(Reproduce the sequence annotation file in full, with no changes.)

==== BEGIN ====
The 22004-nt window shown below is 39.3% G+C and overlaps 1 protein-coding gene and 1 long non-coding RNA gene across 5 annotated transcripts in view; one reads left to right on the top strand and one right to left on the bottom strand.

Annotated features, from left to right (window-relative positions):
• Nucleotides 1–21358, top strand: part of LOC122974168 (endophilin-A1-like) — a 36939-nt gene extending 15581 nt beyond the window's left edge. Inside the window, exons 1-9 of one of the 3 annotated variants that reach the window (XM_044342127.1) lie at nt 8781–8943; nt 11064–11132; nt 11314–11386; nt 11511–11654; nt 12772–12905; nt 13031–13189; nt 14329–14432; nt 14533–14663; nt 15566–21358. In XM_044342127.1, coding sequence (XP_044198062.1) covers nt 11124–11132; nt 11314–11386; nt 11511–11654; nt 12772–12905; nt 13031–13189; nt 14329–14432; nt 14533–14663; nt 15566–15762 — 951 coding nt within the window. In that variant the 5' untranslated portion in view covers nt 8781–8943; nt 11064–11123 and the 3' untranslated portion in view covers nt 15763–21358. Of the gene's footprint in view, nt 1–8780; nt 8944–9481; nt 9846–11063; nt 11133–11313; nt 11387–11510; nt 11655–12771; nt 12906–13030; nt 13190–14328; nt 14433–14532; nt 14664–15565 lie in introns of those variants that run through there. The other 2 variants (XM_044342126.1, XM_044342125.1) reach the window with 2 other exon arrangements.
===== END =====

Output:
The 22004-nt window shown below is 39.3% G+C and overlaps 1 protein-coding gene and 1 long non-coding RNA gene across 5 annotated transcripts in view; one reads left to right on the top strand and one right to left on the bottom strand.

Annotated features, from left to right (window-relative positions):
• Nucleotides 1–21358, top strand: part of LOC122974168 (endophilin-A1-like) — a 36939-nt gene extending 15581 nt beyond the window's left edge. Inside the window, exons 1-9 of one of the 3 annotated variants that reach the window (XM_044342127.1) lie at nt 8781–8943; nt 11064–11132; nt 11314–11386; nt 11511–11654; nt 12772–12905; nt 13031–13189; nt 14329–14432; nt 14533–14663; nt 15566–21358. In XM_044342127.1, coding sequence (XP_044198062.1) covers nt 11124–11132; nt 11314–11386; nt 11511–11654; nt 12772–12905; nt 13031–13189; nt 14329–14432; nt 14533–14663; nt 15566–15762 — 951 coding nt within the window. In that variant the 5' untranslated portion in view covers nt 8781–8943; nt 11064–11123 and the 3' untranslated portion in view covers nt 15763–21358. Of the gene's footprint in view, nt 1–8780; nt 8944–9481; nt 9846–11063; nt 11133–11313; nt 11387–11510; nt 11655–12771; nt 12906–13030; nt 13190–14328; nt 14433–14532; nt 14664–15565 lie in introns of those variants that run through there. The other 2 variants (XM_044342126.1, XM_044342125.1) reach the window with 2 other exon arrangements.